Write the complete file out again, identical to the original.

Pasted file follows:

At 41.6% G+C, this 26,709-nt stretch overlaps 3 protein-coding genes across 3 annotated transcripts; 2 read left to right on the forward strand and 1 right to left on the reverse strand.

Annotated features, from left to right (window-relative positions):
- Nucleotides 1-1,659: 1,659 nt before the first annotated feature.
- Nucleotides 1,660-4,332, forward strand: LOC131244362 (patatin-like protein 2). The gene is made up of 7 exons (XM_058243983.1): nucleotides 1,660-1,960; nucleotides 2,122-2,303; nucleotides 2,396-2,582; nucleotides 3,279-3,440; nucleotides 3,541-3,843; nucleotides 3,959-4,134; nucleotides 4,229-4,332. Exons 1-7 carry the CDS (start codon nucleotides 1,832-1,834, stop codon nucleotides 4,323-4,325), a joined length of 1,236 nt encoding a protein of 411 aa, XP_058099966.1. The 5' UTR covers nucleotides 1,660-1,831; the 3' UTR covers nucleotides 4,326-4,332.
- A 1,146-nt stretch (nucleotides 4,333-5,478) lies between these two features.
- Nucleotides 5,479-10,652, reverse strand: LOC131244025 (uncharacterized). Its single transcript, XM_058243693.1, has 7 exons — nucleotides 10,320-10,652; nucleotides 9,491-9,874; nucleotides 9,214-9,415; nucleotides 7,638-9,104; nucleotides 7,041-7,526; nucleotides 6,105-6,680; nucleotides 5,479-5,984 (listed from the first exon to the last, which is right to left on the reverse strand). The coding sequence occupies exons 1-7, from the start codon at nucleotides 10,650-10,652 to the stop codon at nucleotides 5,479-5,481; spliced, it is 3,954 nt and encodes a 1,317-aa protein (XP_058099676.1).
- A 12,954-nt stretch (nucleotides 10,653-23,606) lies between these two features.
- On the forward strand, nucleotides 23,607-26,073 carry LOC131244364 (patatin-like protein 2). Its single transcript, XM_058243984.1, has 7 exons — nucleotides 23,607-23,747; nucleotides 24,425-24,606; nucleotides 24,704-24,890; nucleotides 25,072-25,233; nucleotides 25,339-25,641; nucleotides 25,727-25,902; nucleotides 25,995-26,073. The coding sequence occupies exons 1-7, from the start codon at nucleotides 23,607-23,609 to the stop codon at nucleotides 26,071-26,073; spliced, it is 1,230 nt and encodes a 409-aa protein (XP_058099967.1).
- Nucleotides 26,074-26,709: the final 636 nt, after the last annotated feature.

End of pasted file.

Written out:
At 41.6% G+C, this 26,709-nt stretch overlaps 3 protein-coding genes across 3 annotated transcripts; 2 read left to right on the forward strand and 1 right to left on the reverse strand.

Annotated features, from left to right (window-relative positions):
- Nucleotides 1-1,659: 1,659 nt before the first annotated feature.
- Nucleotides 1,660-4,332, forward strand: LOC131244362 (patatin-like protein 2). The gene is made up of 7 exons (XM_058243983.1): nucleotides 1,660-1,960; nucleotides 2,122-2,303; nucleotides 2,396-2,582; nucleotides 3,279-3,440; nucleotides 3,541-3,843; nucleotides 3,959-4,134; nucleotides 4,229-4,332. Exons 1-7 carry the CDS (start codon nucleotides 1,832-1,834, stop codon nucleotides 4,323-4,325), a joined length of 1,236 nt encoding a protein of 411 aa, XP_058099966.1. The 5' UTR covers nucleotides 1,660-1,831; the 3' UTR covers nucleotides 4,326-4,332.
- A 1,146-nt stretch (nucleotides 4,333-5,478) lies between these two features.
- Nucleotides 5,479-10,652, reverse strand: LOC131244025 (uncharacterized). Its single transcript, XM_058243693.1, has 7 exons — nucleotides 10,320-10,652; nucleotides 9,491-9,874; nucleotides 9,214-9,415; nucleotides 7,638-9,104; nucleotides 7,041-7,526; nucleotides 6,105-6,680; nucleotides 5,479-5,984 (listed from the first exon to the last, which is right to left on the reverse strand). The coding sequence occupies exons 1-7, from the start codon at nucleotides 10,650-10,652 to the stop codon at nucleotides 5,479-5,481; spliced, it is 3,954 nt and encodes a 1,317-aa protein (XP_058099676.1).
- A 12,954-nt stretch (nucleotides 10,653-23,606) lies between these two features.
- On the forward strand, nucleotides 23,607-26,073 carry LOC131244364 (patatin-like protein 2). Its single transcript, XM_058243984.1, has 7 exons — nucleotides 23,607-23,747; nucleotides 24,425-24,606; nucleotides 24,704-24,890; nucleotides 25,072-25,233; nucleotides 25,339-25,641; nucleotides 25,727-25,902; nucleotides 25,995-26,073. The coding sequence occupies exons 1-7, from the start codon at nucleotides 23,607-23,609 to the stop codon at nucleotides 26,071-26,073; spliced, it is 1,230 nt and encodes a 409-aa protein (XP_058099967.1).
- Nucleotides 26,074-26,709: the final 636 nt, after the last annotated feature.